Monk Sprouts

For at least two years now I’ve considered creating a second blog, which I would write anonymously about topics divergent from hiking.  At the moment I have some thirty published posts hidden from public view, and another fifty-five in the drafts folder.  Literally an entire website’s worth of material, which I’ve held back either because it has nothing to do with hiking, or I don’t have the balls to publish it under my name.

At the outset I knew I wanted to write something more than the dry “I walked fifteen miles, it rained, then I ate a pizza” bullshit, banal trail blog.  Half the writers over at Trail Journals cannot even decide what tense to write in, and it fucking kills me.  A careful review their end user license agreement revealed that any journal they hosted could be deleted for something as simple as profanity, a standard of censorship I just couldn’t jibe with.  So I purchased a domain and started writing here instead.

As time went on and I actually began my hike, I realized that for me, traveling hundreds of miles on foot feels like a miniature lifetime within a lifetime.  The emotional side of it captured me early on, and later, on my second hike, the spiritual side had started to bloom as well.  I cannot fathom how you can walk across fourteen states without being very deeply moved, questioning at least three major paradigms, or making changes when you get home.  For many hikers though, these elements just never enter their minds.  As Pterodactyl, a class of 2016 trail angel told me last year “people come out here thinking it’ll change them, but it’s really just a road trip!”  When my buddy Shaggy started spouting the spiritual benefits of his hike to some fellow patrons of an ice cream shop in Connecticut back in 2016, I felt an inner cringe, probably in line with Pterodactyl’s assessment.  As time has passed however, I find myself somewhere in the middle of these two views.

The trail is what you make it, and the reasons and experiences are as unique as the hiker who embarks on day one.  The one question non-hikers never ask is why.  Why do you want to walk 2,200 miles up the east coast?  What do you hope to accomplish?  Hikers ask this question of each other all the time.  Seven’s “Hiker Trash Videos” on YouTube are almost exclusively such a question and answer series.  Perhaps my favorite response to this question is my friend Sprout’s.  I remember well the morning she recounted this to me.  We were quite groggily manning our stoves, nestled in a tight circle of tents.  It felt like a neighborhood of six among a larger village of forty nylon houses.  I realized for myself then, that hearing stories like her’s are one of my reasons for hiking the trail.  People are so goddamn interesting, and on trail it’s easy to be open and open others.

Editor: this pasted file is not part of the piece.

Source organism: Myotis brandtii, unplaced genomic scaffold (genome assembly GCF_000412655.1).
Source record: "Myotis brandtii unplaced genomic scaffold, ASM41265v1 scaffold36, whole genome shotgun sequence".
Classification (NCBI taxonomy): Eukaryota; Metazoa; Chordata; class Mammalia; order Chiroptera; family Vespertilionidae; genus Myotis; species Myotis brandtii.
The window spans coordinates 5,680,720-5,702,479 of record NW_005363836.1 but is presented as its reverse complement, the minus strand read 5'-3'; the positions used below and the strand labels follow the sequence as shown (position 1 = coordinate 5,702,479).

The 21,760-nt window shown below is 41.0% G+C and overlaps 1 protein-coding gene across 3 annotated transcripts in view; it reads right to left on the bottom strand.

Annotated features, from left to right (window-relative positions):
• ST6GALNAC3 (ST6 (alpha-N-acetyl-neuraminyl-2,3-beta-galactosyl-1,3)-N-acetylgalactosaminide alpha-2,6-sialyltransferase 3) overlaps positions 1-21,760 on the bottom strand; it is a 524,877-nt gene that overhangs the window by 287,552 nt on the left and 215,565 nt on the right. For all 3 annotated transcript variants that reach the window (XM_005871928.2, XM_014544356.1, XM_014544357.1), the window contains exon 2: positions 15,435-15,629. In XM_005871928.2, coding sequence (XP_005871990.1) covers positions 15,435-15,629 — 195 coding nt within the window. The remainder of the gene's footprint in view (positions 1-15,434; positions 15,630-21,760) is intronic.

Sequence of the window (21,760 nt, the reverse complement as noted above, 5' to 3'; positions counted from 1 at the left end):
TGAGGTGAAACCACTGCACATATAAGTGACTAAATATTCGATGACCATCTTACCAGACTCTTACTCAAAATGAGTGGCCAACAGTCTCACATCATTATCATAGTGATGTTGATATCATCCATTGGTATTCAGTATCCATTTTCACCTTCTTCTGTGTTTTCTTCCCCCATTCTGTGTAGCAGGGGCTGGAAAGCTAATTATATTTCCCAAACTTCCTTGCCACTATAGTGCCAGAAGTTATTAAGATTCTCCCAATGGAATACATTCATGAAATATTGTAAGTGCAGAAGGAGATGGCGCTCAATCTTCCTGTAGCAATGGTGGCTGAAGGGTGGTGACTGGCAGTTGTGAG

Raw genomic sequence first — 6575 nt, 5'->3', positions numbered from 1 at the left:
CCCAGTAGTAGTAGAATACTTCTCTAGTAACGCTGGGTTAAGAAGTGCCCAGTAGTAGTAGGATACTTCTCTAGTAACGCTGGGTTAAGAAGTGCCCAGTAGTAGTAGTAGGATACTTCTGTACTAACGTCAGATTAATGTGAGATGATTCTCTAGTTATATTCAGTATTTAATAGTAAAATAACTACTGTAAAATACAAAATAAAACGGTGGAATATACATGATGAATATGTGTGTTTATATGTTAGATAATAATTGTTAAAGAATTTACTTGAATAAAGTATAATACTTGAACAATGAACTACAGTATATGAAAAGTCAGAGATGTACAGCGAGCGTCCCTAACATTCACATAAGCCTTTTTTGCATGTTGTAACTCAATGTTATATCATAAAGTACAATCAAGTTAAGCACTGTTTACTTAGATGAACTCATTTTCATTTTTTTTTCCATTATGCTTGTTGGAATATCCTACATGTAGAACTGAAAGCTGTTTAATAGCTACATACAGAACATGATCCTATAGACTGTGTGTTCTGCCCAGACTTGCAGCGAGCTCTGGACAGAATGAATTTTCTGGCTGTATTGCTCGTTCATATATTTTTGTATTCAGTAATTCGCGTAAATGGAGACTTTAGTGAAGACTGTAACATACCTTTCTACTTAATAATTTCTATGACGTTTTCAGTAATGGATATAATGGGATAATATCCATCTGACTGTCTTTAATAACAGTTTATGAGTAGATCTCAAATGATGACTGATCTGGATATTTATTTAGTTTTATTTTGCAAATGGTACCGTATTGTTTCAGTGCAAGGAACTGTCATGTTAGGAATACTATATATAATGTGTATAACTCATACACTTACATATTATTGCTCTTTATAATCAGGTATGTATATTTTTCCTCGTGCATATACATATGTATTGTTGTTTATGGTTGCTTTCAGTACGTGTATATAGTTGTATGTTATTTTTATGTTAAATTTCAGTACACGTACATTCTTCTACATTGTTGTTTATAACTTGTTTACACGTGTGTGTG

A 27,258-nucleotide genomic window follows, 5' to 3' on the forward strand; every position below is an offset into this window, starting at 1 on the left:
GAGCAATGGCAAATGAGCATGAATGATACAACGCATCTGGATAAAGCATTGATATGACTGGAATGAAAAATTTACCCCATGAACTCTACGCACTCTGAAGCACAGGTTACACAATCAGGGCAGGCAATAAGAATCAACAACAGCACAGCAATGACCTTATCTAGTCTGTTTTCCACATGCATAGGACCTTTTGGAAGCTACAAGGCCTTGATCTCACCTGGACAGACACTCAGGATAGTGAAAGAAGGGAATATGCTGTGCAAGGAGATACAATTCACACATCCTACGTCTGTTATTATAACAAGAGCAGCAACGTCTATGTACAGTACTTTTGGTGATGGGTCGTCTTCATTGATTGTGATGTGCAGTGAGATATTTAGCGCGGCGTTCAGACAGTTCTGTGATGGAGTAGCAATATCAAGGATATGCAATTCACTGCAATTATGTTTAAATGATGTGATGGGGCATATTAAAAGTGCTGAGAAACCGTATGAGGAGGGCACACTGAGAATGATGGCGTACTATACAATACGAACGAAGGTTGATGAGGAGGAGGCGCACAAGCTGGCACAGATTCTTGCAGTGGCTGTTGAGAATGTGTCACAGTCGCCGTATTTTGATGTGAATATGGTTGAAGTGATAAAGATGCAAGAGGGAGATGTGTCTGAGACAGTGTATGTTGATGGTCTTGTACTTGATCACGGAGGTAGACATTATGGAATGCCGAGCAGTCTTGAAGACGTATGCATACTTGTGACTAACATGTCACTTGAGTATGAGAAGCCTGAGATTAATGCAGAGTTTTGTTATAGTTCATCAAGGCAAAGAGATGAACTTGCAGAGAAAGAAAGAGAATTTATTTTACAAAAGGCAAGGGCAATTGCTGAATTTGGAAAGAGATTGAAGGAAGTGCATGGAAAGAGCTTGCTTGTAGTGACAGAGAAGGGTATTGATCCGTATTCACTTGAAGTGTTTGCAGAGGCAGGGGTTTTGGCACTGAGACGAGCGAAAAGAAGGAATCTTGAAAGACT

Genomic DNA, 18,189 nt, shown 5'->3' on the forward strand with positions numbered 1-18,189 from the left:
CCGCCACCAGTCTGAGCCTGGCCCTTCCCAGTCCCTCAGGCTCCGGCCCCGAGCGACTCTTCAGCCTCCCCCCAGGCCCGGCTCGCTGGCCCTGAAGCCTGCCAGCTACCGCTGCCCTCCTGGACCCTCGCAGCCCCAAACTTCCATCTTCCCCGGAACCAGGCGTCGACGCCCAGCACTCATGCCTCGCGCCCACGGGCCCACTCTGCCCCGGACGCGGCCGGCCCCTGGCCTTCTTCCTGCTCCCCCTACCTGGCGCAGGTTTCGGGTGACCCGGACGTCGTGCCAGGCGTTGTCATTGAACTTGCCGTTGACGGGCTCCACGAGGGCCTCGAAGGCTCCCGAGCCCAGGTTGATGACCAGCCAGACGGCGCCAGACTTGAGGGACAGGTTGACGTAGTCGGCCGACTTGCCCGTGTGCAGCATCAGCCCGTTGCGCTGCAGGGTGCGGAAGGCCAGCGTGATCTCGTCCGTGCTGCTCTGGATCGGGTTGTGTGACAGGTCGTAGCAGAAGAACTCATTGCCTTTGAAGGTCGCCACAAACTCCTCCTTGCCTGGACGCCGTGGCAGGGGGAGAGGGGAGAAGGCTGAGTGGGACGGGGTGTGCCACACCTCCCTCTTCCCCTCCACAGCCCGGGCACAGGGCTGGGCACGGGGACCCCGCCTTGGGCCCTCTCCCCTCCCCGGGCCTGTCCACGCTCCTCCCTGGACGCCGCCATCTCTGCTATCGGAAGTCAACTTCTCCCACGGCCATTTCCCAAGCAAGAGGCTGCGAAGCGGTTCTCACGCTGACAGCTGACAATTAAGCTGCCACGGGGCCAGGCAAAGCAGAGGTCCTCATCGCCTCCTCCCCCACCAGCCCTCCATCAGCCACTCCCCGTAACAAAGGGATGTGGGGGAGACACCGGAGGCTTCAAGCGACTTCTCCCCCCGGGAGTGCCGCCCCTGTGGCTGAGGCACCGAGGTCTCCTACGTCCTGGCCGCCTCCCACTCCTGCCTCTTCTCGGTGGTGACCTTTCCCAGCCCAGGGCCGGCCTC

Ram Dass said that we spend most of our conversational energy verifying that we each have our costumes on correctly.  On trail, thru hikers don’t need to waste words on such things, we know, we’re kin, and we speak to each other’s hearts.  That morning with Sprout was beautiful for me, because it solidified that such interactions from my previous hike were not just some isolated fluke.  They happen every year on every long distance trail.

My reason for hiking, from day one, was to become a better person.  I had no idea what that would look like, how that would happen, or if it would happen, but that was my intent.  Asking questions, and getting answer’s like Sprout’s have become an integral part of that process.  I had no idea how social the trail was before my first hike, but without a doubt the people are my favorite part of the whole experience now.  Sure, I remember some sunsets, but what strikes me is that I can usually write a roster of everyone I was with at the time.  It’s probably because trail people are my people.

It probably explains the funk I’ve been in, I’ve been pretty isolated from my tribe lately.  The last time I saw trail family was in January.  Monk was in town visiting some of his hiker friends in Roswell, one of whom is sadly dying of cancer.  I received his call while staring out the glass of a fourth-story hospital waiting room window.  A massive storm was blowing in from the west, and I was grateful to be dry in a way only the trail-worn can.  We arranged to meet a few days later face to face.  To my amazement and elation, it actually happened.  This was the second time I was able to see him post-trail.  We hiked a few miles, and then retreated to a Subway, where we talked down fill-power, the merits of dumpster diving, and many other subjects only hikers understand, for hours.  He encouraged me to pursue Zen, a sect of Buddhism I have many fears and reservations about.  As he usually does, Monk offered me an entirely new perspective on strict sittings and getting whacked with a “keisaku.”

I need to check up on that guy, he was supposed to start the PCT next month.  His goal is to complete the Triple Crown by his 50th birthday.  My hope is that any COVID-derailed plans will result in him spending more time with Sprout.  The two have been dating for a while now, and I cannot fully express how happy this makes me.  When two of your favorite people decide to date each other, it’s like getting three favorite people.  Sides of them emerge which were previously hidden, and it makes me want to root from the sidelines, waving some kind of Valentine version of those giant foam fingers.

Mudita is a curious thing.  Writing that last paragraph made me happier than anything else has in weeks.

The past five months really have taken their toll.







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